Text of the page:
ABS Key Facts

Introduced commercially in the 1940s, ABS is a terpolymer whose sales have grown over the years to become the largest engineering thermoplastic in the world. In the U.S. alone, sales in 1990 exceeded 1.2 billion pounds. ABS enjoys a unique position as a “bridge” between commodity plastics and higher-performing engineering thermoplastics.

The versatility of ABS is derived from its three monomeric building blocks – acrylonitrile, butadiene, and styrene. Each component imparts a different set of useful properties to the final polymer. Acrylonitrile primarily offers chemical resistance and heat stability; butadiene delivers toughness and impact strength; and the styrene component provides ABS with rigidity and process ability.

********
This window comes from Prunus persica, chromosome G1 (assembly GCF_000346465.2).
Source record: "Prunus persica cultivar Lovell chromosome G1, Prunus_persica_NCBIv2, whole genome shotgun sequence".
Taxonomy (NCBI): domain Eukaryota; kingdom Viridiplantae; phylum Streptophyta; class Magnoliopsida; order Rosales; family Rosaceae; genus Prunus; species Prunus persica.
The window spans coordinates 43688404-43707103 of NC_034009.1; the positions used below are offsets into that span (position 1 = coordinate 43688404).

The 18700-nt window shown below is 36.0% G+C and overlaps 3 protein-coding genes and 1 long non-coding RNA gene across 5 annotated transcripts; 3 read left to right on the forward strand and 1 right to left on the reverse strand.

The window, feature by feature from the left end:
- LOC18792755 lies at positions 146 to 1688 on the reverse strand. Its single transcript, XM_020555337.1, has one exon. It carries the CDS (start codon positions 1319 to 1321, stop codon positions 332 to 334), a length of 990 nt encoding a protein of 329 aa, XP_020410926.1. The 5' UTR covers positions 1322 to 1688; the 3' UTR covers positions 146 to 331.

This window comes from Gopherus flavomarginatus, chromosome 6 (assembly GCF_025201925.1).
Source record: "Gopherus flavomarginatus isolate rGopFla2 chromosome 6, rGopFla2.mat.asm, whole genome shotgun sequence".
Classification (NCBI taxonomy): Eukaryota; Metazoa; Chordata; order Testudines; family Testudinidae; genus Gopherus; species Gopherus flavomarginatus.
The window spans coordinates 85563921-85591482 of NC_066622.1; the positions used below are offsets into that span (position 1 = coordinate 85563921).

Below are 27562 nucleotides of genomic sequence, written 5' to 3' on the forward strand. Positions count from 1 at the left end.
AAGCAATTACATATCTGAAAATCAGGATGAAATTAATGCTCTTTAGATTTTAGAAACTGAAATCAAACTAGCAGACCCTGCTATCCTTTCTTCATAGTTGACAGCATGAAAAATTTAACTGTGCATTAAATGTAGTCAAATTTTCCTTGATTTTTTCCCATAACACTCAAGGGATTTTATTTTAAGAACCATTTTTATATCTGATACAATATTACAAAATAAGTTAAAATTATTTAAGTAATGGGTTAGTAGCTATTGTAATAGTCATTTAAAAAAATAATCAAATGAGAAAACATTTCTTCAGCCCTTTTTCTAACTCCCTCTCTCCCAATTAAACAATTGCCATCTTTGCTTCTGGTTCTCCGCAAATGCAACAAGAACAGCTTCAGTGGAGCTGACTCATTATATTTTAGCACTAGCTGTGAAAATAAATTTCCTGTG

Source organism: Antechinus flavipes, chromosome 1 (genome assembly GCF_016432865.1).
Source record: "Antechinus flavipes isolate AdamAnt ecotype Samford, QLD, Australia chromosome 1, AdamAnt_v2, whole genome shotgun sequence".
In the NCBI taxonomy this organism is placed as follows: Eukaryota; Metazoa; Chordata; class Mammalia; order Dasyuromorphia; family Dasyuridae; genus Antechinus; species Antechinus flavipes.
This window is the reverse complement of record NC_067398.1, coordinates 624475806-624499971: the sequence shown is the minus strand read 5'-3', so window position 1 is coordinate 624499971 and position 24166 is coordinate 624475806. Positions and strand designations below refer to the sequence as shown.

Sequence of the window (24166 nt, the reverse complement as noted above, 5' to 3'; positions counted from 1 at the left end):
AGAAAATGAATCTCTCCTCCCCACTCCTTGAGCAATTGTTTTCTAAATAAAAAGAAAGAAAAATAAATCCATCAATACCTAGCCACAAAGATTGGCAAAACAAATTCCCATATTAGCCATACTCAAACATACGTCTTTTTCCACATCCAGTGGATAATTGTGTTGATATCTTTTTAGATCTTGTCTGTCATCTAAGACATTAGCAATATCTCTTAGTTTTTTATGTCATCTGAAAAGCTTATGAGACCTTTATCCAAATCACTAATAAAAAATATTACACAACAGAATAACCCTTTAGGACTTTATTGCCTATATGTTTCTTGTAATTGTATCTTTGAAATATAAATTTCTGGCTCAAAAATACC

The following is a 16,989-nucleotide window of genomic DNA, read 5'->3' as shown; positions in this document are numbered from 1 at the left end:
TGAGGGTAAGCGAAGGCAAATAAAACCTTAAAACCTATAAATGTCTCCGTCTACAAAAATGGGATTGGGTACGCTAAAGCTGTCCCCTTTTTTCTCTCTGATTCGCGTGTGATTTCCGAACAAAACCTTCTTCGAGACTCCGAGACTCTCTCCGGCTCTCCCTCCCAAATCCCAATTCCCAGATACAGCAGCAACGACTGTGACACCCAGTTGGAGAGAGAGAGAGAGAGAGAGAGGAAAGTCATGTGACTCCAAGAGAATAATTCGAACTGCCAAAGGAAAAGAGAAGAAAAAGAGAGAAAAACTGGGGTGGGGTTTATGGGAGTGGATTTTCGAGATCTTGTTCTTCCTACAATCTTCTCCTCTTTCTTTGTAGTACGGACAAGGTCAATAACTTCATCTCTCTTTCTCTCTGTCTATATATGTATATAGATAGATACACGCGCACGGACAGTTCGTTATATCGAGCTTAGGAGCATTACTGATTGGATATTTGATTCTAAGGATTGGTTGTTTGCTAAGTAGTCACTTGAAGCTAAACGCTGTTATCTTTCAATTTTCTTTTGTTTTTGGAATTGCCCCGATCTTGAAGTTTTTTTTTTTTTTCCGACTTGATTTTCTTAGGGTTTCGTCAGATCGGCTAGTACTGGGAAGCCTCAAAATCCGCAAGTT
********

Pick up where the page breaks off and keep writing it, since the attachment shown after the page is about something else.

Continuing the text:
Key Features of ABS

  • Toughness
  • Stiffness
  • General Purpose Material At A Low Cost
  • Good Impact Strength
  • Excellent Aesthetic Qualities

Applications of ABS

  • Aircraft interior trim
  • Cassette holders
  • Business machine housings and parts
  • Tote bins and trays
  • Luggage
  • Model building
  • Water purification equipment components
  • Automotive parts
  • Laboratory equipment